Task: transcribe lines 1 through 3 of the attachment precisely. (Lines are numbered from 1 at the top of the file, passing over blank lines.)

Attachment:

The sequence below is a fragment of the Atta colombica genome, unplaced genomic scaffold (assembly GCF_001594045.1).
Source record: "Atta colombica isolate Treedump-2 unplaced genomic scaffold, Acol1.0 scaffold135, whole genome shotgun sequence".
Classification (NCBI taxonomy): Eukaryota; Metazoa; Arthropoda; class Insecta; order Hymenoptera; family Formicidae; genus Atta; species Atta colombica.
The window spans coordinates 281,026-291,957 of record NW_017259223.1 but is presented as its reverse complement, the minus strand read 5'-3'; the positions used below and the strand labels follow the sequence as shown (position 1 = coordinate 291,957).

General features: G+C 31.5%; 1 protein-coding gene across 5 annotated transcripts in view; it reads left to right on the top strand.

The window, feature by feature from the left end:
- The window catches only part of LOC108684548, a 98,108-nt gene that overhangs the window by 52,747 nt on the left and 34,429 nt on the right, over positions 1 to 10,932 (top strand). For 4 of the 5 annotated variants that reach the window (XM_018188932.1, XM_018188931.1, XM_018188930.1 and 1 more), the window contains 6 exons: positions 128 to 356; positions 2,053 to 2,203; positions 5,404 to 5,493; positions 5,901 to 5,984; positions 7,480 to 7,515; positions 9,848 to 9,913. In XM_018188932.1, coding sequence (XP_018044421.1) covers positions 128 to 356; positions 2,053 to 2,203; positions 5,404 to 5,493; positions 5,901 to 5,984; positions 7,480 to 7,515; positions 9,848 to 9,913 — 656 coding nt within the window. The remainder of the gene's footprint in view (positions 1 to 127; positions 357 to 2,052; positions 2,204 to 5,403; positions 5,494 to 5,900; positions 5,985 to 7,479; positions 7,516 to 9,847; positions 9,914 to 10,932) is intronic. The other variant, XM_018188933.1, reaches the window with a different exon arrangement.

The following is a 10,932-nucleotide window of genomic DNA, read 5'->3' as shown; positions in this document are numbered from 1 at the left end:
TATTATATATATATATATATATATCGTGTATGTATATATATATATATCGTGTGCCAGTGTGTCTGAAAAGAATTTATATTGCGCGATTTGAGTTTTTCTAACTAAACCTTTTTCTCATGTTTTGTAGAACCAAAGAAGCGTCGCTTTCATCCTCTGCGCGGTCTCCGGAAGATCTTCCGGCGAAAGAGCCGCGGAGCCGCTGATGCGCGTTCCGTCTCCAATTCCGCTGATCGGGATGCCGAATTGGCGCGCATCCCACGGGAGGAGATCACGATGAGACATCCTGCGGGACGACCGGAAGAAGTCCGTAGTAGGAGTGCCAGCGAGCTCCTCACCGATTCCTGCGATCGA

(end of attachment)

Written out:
The sequence below is a fragment of the Atta colombica genome, unplaced genomic scaffold (assembly GCF_001594045.1).
Source record: "Atta colombica isolate Treedump-2 unplaced genomic scaffold, Acol1.0 scaffold135, whole genome shotgun sequence".
Classification (NCBI taxonomy): Eukaryota; Metazoa; Arthropoda; class Insecta; order Hymenoptera; family Formicidae; genus Atta; species Atta colombica.